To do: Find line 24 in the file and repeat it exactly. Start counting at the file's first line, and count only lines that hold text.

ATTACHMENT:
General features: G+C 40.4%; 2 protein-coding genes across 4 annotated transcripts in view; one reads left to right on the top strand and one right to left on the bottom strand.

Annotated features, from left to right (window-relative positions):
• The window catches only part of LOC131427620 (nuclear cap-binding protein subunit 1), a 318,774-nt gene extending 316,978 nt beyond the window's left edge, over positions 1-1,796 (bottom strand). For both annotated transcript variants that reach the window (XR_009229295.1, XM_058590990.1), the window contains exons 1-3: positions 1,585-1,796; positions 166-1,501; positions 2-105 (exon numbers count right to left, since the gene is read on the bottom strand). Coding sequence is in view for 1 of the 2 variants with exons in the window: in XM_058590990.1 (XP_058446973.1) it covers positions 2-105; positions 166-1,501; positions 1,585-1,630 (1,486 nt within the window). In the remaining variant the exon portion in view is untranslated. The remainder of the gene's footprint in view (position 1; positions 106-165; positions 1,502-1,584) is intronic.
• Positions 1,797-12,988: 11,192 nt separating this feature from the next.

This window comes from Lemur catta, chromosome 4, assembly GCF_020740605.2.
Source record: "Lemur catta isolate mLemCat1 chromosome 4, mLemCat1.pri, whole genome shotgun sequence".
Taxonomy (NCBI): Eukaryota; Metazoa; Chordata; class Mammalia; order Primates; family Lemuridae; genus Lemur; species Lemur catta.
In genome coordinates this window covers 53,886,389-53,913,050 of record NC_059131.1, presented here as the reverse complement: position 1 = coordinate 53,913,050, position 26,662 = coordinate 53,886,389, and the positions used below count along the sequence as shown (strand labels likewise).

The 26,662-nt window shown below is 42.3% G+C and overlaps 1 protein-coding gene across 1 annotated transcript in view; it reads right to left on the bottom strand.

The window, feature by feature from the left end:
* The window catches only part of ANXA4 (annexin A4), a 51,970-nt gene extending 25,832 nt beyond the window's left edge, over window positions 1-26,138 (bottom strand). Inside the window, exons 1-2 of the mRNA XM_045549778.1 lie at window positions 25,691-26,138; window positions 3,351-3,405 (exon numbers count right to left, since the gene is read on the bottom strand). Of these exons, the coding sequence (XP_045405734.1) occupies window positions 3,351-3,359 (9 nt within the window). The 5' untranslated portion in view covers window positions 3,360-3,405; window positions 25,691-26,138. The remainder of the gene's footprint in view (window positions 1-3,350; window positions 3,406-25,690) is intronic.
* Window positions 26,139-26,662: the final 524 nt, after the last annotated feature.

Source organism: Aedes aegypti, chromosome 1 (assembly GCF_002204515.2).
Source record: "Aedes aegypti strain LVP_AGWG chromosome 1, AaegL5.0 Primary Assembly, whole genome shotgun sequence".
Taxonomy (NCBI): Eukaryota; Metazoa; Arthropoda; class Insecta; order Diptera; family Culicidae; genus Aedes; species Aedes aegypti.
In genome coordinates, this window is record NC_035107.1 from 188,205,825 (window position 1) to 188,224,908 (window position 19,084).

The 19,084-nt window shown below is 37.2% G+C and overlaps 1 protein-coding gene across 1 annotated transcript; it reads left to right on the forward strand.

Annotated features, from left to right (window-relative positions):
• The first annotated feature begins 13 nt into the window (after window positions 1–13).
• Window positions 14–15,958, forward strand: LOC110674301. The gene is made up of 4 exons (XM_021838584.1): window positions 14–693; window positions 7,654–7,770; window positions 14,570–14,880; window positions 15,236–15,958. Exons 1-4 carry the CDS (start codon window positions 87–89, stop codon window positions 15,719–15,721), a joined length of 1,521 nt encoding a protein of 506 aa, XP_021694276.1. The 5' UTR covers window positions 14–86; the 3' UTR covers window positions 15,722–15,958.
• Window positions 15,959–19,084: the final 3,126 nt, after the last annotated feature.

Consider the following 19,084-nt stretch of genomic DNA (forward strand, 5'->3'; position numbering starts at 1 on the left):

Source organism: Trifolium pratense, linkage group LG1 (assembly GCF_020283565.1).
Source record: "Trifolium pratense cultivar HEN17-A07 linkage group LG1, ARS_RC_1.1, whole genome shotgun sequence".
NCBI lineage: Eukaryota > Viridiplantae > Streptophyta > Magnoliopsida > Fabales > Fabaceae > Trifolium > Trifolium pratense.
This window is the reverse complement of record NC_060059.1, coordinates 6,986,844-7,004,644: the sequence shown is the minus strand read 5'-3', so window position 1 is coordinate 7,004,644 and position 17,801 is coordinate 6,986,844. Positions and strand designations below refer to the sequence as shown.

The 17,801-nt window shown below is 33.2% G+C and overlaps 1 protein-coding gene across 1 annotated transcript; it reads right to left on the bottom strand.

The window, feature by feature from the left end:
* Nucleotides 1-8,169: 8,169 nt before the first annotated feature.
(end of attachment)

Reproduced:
Source record: "Trifolium pratense cultivar HEN17-A07 linkage group LG1, ARS_RC_1.1, whole genome shotgun sequence".